Today was when the celebratory holiday time really began - call it Christmas, part 1. To be followed by part 2 and part 3 over the next couple of days. We went to my aunt's house to see my dad and that side of the family, and eat some Syrian food. Yum. My newlywed cousin and her husband were there, along with her friend and her friend's baby boy, who was just a little younger than Baby Sister. By the end of the evening, they were hanging out and wearing each other's shoes. If that's not bonding, I don't know what is. :) This year for the first time we did a Yankee Swap among the adults instead of exchanging gifts (yay cutting down the knitting list!), which I think was a success. I ended up with a gallon of windshield washer fluid and a Mel Brooks movie, and my sister won $50 on a scratch ticket.

Tomorrow will be Christmas Eve with Polish food at my father-in-law's house (it's all about the yummy ethnic foods, I tell you), then Christmas Day J and I will have a small group over.

If I don't get a chance to post in the interim: Merry Christmas and Happy Holidays to you and yours. Enjoy your loved ones, your celebration, your food, the season!

Tuesday, December 18, 2007

hello again!

Wow, you're still here!

Well, it's been a trying week, but look what J did!

before (aah! scary!)


As Stacie noted in the comments, that guy's a keeper.

It is so weird to go from posting every day to being unable to post for over a week. What the heck should I write about? I couldn't possibly mention all the things that struck me as "blogworthy" during the week, even if I could remember them; it would just be ridiculous. There's new knitting and spinning, but I think that can be its own post. I guess I should just write about the biggest stuff this week: the new job and the weather.

We got a big fat winter storm or two this week - about a foot of snow on Thursday and another six inches or so on Sunday. The kids were totally excited - and when I say "the kids," I'm including myself. :)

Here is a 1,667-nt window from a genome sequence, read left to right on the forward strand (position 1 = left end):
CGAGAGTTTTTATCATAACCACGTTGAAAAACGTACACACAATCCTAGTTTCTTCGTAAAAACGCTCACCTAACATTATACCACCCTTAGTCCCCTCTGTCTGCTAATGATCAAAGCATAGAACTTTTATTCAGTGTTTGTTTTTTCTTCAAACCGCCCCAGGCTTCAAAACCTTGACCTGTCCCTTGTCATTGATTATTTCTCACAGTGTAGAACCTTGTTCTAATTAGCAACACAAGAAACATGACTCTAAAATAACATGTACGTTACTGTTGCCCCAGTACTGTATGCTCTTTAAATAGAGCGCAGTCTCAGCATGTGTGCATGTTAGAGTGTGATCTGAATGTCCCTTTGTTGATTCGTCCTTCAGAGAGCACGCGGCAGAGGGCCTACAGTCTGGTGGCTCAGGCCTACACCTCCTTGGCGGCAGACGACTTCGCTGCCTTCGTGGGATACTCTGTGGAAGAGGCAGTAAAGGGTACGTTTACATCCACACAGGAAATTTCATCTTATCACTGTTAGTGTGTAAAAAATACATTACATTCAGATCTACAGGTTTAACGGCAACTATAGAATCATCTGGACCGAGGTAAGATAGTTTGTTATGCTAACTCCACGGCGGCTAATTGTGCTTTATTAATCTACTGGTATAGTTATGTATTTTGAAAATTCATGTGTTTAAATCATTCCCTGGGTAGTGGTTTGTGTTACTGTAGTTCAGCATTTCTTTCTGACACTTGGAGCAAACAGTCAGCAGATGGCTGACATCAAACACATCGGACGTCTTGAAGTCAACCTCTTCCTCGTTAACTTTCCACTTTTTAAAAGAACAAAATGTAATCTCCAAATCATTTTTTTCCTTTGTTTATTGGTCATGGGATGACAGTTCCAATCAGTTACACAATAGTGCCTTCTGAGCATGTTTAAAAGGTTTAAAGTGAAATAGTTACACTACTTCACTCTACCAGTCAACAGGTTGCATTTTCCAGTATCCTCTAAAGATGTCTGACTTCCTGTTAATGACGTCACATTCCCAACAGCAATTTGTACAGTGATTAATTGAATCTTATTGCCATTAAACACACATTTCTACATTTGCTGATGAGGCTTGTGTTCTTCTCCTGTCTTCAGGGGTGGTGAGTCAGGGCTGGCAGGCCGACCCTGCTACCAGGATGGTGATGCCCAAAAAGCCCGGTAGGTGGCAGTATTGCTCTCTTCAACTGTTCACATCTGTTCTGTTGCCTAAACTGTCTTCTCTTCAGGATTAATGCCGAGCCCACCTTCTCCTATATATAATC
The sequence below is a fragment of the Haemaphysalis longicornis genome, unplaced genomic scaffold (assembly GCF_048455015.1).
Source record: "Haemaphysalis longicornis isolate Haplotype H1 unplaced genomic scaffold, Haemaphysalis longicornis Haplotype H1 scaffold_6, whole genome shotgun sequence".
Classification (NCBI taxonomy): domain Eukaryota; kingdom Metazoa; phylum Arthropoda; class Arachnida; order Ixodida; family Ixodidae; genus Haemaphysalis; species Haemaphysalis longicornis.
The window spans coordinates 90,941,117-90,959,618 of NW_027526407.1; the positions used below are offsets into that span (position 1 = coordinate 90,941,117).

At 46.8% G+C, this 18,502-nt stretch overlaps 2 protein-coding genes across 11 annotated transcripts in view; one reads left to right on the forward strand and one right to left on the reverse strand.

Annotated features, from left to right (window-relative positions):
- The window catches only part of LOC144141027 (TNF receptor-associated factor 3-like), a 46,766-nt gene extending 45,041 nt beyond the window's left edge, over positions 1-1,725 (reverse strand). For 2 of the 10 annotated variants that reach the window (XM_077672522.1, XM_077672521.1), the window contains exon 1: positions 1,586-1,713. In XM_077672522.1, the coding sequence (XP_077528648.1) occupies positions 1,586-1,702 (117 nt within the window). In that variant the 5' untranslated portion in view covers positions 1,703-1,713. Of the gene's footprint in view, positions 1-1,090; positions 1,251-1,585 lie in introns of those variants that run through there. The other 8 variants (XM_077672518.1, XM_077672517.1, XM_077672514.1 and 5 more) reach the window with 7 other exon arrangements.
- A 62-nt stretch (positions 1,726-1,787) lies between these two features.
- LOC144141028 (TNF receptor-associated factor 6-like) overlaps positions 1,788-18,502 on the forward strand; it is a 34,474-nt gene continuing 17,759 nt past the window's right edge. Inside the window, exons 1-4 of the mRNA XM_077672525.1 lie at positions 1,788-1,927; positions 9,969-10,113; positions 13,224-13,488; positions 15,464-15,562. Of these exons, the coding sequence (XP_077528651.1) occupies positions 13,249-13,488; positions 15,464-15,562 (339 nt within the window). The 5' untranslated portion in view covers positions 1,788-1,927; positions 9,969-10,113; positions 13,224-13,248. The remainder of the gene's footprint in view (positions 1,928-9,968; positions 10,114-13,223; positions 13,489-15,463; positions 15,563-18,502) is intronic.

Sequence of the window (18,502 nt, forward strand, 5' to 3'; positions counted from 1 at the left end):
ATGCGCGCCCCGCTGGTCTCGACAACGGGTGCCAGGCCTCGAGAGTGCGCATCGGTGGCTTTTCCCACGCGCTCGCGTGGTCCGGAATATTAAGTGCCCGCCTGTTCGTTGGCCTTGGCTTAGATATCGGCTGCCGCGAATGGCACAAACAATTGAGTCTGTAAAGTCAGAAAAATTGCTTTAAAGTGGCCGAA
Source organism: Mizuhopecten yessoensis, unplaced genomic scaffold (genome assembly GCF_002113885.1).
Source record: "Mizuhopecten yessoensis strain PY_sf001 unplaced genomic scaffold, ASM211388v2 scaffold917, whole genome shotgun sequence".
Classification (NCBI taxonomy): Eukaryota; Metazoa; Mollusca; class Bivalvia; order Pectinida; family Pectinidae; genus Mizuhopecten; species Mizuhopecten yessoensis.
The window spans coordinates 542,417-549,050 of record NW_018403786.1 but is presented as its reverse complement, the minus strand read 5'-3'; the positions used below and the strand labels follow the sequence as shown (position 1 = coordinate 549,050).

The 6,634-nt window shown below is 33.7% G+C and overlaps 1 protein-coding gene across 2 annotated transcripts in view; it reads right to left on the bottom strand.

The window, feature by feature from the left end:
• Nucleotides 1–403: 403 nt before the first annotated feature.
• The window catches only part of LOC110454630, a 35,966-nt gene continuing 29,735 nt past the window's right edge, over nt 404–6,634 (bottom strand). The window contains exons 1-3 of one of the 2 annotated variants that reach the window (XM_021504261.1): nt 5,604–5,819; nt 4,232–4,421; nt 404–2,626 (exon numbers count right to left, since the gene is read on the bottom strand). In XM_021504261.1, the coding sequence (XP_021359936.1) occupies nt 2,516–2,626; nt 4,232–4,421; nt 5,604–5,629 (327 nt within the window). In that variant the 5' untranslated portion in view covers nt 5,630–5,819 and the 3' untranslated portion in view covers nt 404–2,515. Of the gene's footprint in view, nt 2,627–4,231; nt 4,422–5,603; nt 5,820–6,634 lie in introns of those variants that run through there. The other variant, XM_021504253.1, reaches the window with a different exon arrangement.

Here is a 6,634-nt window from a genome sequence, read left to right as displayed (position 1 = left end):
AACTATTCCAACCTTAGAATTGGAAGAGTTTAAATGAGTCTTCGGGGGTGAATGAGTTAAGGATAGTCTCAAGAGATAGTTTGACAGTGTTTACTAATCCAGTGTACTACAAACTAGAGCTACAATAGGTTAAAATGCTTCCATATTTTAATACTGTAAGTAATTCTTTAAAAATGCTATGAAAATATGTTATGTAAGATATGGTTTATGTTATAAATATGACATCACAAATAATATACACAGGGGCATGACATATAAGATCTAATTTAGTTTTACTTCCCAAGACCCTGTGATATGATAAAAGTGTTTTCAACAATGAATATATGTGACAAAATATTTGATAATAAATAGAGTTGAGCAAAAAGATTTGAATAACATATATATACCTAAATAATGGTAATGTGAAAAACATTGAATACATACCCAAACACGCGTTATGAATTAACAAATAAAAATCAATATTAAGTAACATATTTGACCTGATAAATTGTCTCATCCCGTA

Here's the view from the window Thursday night:

And some Friday morning shots:

The kids got the day off Friday (as did I) so the boys had a lot of fun playing outside. Baby Sister did not really care for playing in the snow, which I guess is understandable when it comes up to your thighs. So I did not get to spend any time in the snow with the boys. Luckily, our backyard has a good-sized hill, so they can sled even if I can't actually take them anywhere. Mostly, though, it's all about the snowballs. I love this picture of Big Brother really putting his heart into his throw:

I was especially glad for the snowed-in time this weekend after going back to work last Tuesday. It's hard to be away from your kids, even when you know they are in more than capable hands. Especially when you know they are sometimes giving those very capable hands a hard time. . . (I feel I should note: Jess put them up to that.)

The good news is that I do like the new job. It's a little overwhelming at present - these Sylvan people have their own language, I swear - but I think with time it will get easier. Once I understand all the different programs we teach and learn the myriad of acronyms I will hopefully stop coming home at night feeling like I'm brimming with information and if I'm not careful it will spill out my ears. And I must say that as I've been going back and forth between different centers on different days to train, I have yet to meet an unpleasant person. So it's all good. Except for missing the kids, of course.

Monday, December 10, 2007

disaster strikes!

Oh, yes, there was disaster yesterday. But before that (and after that, actually) there was good stuff. So I'll talk about that first.